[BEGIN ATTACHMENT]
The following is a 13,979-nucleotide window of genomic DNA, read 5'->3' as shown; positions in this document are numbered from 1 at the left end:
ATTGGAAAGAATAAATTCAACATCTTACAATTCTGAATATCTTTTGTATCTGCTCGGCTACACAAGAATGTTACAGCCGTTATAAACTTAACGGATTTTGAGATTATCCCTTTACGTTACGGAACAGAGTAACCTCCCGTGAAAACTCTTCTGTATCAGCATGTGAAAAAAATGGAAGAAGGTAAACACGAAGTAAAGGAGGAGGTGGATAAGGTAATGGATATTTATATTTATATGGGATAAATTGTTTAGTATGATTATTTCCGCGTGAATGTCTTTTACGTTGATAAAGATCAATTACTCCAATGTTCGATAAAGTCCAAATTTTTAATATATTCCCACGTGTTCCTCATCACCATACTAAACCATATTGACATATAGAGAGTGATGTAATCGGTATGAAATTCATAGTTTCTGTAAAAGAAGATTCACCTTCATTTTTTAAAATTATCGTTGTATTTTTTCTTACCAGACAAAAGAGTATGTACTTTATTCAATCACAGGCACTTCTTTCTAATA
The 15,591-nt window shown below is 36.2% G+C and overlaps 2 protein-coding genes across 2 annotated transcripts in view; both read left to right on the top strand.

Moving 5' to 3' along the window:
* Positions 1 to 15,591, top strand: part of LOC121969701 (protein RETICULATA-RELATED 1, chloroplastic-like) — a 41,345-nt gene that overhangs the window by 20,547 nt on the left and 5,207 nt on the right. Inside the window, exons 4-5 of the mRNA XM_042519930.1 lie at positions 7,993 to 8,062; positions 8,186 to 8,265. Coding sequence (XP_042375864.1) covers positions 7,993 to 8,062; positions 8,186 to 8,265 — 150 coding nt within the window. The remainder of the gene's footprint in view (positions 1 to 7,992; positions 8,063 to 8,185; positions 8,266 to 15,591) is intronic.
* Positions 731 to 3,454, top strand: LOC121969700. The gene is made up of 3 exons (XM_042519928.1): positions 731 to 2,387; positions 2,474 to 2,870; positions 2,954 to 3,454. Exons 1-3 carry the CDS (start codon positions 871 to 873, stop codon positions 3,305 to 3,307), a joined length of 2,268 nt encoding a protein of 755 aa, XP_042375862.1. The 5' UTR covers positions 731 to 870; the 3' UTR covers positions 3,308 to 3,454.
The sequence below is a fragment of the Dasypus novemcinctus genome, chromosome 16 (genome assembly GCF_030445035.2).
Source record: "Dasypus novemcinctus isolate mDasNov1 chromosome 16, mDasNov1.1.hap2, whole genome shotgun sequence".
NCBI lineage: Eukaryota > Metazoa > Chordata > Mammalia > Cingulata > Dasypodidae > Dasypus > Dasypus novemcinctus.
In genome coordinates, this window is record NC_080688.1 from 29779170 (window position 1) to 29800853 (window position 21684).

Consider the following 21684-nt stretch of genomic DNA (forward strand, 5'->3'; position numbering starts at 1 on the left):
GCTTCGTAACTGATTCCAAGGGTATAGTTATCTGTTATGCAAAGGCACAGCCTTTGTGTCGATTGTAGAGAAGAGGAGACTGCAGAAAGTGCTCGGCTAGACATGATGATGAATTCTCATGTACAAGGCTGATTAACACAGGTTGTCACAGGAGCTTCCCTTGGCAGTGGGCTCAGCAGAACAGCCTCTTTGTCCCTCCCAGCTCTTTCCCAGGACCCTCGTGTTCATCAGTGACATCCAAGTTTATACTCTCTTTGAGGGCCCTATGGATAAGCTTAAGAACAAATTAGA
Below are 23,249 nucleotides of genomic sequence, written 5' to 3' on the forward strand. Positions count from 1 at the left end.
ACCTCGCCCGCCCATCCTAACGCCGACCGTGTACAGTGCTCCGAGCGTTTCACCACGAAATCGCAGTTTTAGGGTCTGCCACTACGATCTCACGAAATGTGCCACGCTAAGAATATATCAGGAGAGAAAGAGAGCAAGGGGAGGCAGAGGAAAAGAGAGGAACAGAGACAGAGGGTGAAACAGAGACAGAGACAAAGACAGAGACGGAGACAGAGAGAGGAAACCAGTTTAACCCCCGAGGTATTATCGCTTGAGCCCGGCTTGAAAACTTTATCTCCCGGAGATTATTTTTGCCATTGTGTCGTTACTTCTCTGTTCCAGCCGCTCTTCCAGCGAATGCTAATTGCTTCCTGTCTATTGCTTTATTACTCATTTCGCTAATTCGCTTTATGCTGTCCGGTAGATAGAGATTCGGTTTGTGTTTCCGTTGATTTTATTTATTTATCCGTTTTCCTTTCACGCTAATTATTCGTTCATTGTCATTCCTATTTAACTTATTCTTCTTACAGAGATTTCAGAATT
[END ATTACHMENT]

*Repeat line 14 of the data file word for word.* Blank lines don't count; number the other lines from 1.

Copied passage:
ACCTCGCCCGCCCATCCTAACGCCGACCGTGTACAGTGCTCCGAGCGTTTCACCACGAAATCGCAGTTTTAGGGTCTGCCACTACGATCTCACGAAATGTGCCACGCTAAGAATATATCAGGAGAGAAAGAGAGCAAGGGGAGGCAGAGGAAAAGAGAGGAACAGAGACAGAGGGTGAAACAGAGACAGAGACAAAGACAGAGACGGAGACAGAGAGAGGAAACCAGTTTAACCCCCGAGGTATTATCGCTTGAGCCCGGCTTGAAAACTTTATCTCCCGGAGATTATTTTTGCCATTGTGTCGTTACTTCTCTGTTCCAGCCGCTCTTCCAGCGAATGCTAATTGCTTCCTGTCTATTGCTTTATTACTCATTTCGCTAATTCGCTTTATGCTGTCCGGTAGATAGAGATTCGGTTTGTGTTTCCGTTGATTTTATTTATTTATCCGTTTTCCTTTCACGCTAATTATTCGTTCATTGTCATTCCTATTTAACTTATTCTTCTTACAGAGATTTCAGAATT